.comment-link {margin-left:.6em;}

Saturday, June 09, 2007

The problems with campaigning

It must be very difficult to fight an anti-establishment campaign from within the cabinet. Some might say that it is well-nigh impossible and that could well be why Peter Hain is making so little progress in his bid to become Deputy Leader. His problem is that the very left wing activists can often find it difficult to distinguish between his actions and comments and those of the cabinet.

Please do not misinterpret what I am saying here. I happen to think that Peter Hain has had a good ten years as a Minister. Above all else he is competent and a safe pair of hands, and that is why I believe that he has survived the few occasions that he has gone off-piste in his public utterances.

This time it is different however. He is trying to carve out a niche for himself to win votes and in the process he has upset a number of his cabinet colleagues. The latest Minister to get the hump with Mr. Hain is Home Secretary, John Reid. He has accused the Welsh Secretary of creating a row over new anti-terrorism measures to further his ambitions to become Labour's deputy leader:

In a letter to Tony Blair, Mr Reid condemned the Northern Ireland secretary's behaviour over proposals to give the police stop-and-question powers.

He accused Mr Hain of pressing for an extension of powers used in Northern Ireland and then protesting to the prime minister when Mr Reid in turn proposed them. The protest helped ensure they were dropped from a package of measures put to the Commons on Thursday.

"I must admit to being perplexed at the correspondence on this issue from Peter, given that this was a power which he himself had specifically pressed you for," Mr Reid said, in a letter passed to the London Evening Standard.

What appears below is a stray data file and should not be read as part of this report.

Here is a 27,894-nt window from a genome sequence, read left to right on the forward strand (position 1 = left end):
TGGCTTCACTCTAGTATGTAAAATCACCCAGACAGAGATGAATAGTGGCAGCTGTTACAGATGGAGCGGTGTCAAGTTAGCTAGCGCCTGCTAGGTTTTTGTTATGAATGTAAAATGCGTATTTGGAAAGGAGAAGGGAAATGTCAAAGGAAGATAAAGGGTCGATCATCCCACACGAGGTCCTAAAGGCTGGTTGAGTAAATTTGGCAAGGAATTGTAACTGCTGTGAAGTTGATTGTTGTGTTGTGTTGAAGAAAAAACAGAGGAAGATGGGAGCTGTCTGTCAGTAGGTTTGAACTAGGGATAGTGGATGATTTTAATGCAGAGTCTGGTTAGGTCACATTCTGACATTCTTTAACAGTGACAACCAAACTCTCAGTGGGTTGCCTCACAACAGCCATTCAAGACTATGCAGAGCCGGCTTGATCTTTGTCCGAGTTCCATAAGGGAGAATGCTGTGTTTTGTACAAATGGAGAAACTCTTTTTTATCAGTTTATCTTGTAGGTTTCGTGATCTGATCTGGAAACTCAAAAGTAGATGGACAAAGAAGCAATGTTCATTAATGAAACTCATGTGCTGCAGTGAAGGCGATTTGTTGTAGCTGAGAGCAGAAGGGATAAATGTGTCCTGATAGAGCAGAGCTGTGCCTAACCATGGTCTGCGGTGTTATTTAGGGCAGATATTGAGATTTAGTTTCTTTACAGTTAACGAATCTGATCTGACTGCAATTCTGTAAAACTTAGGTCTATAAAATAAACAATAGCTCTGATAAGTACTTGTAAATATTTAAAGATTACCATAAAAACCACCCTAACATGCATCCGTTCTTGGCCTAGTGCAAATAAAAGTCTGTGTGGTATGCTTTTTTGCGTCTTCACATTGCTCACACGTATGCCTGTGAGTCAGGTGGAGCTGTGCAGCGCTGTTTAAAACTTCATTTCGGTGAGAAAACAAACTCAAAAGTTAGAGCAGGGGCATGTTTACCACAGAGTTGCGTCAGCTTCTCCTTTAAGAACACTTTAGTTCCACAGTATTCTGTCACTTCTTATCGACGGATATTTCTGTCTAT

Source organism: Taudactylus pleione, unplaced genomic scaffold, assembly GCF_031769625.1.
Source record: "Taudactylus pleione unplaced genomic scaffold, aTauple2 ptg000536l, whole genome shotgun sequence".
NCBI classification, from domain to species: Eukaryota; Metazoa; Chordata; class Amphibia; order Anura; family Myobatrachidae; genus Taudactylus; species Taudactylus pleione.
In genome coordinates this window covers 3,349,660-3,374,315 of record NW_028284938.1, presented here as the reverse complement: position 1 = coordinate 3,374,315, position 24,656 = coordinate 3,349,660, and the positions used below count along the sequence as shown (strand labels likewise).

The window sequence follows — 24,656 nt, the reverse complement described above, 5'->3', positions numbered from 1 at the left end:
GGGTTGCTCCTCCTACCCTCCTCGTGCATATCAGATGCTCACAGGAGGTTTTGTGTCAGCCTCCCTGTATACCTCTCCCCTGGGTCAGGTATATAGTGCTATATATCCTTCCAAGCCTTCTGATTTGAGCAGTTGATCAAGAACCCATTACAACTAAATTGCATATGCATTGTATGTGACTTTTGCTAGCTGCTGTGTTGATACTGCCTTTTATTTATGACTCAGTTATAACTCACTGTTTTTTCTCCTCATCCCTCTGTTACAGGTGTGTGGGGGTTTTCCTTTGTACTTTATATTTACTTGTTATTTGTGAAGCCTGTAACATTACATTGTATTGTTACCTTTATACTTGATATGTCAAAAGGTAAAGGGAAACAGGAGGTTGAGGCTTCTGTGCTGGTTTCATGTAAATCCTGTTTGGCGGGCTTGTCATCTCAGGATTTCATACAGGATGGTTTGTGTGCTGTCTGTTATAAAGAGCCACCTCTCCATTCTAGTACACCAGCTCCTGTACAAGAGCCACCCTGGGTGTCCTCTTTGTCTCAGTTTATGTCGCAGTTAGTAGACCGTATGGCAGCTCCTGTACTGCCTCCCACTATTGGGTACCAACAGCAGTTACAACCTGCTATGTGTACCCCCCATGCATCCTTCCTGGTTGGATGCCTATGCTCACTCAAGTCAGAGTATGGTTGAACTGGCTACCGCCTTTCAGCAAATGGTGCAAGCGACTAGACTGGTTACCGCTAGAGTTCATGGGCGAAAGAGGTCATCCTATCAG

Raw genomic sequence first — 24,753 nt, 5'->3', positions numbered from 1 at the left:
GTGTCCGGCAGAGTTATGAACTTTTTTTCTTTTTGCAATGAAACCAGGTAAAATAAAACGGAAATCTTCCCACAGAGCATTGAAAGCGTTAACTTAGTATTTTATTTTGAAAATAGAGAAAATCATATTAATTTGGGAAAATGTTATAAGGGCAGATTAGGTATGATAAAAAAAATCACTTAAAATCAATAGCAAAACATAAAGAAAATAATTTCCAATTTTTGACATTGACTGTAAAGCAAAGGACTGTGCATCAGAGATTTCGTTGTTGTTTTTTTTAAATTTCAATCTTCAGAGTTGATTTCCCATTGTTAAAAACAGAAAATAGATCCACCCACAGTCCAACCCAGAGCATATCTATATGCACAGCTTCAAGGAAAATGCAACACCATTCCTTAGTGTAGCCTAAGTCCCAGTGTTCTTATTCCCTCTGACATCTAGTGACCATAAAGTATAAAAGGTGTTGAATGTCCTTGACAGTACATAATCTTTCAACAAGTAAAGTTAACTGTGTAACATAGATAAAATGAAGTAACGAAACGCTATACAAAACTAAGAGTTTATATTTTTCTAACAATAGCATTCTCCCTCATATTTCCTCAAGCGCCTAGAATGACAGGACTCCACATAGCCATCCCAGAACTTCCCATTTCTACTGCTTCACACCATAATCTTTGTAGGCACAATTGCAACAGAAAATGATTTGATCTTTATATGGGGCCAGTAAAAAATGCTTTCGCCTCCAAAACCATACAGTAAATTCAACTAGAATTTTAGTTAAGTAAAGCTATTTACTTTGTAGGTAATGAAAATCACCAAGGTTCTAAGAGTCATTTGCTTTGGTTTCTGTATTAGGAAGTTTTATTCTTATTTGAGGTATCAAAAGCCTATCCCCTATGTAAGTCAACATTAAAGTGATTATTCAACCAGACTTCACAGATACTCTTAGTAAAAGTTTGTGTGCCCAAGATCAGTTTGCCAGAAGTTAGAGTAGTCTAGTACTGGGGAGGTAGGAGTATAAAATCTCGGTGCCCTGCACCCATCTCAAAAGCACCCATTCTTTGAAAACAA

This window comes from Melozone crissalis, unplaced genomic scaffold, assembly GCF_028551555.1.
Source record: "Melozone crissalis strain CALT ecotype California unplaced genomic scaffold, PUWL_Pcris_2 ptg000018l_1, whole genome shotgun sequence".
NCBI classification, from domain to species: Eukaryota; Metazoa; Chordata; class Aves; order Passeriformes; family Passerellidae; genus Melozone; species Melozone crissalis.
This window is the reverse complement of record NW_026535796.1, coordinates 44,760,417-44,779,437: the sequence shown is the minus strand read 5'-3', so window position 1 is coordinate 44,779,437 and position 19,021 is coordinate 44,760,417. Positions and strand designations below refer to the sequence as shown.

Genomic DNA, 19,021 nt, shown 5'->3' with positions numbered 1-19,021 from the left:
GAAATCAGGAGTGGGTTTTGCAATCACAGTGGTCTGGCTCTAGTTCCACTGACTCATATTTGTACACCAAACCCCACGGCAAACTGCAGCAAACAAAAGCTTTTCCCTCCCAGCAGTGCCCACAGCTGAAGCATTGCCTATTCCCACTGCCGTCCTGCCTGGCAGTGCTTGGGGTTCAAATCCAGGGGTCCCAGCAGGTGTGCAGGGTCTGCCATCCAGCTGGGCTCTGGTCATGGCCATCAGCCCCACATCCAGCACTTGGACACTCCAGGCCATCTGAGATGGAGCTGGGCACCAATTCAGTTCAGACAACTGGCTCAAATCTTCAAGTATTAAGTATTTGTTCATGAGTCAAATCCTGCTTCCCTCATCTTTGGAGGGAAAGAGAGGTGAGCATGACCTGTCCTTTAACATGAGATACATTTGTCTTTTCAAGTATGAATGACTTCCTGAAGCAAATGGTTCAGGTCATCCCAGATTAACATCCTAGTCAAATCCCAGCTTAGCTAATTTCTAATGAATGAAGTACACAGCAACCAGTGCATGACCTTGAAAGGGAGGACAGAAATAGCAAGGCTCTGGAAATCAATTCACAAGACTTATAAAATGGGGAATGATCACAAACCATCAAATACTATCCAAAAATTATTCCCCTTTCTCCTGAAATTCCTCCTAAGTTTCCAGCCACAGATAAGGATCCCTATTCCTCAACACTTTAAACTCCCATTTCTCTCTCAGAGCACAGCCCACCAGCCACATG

Peter Hain is of course right in saying that there is "a grave risk that the new power will act as a recruiting sergeant for extremism". However, Mr Reid told the Prime Minister that Mr Hain "was the only proposer of this measure" on stop-and-question leaving doubts as to why the matter had been raised in the first place.

Mr. Hain says that his criticism was not on the substance of the powers but the way in which they were portrayed as tough and warlike in a Sunday newspaper. I wonder how the activists will see it.

Update: Hain responds by accusing the Home Secretary of 'fanning' the row: Asked if he had supported similar powers in the past, he said: "What you've seen in the papers is actually not true. That's all I'm going to say about it". It is war!
I think that Peter Hain should come back to his liberal roots and join the Liberal Democrats. That is where he truly belongs.

Mind you, that would mean thinking less of his ego and more of his principles.

Do you think he is capable of that?

More to the point, do you think the Liberal Democrats would grant somebody of his calibre membership?

- Richie Northcote
Post a Comment

<< Home

This page is powered by Blogger. Isn't yours?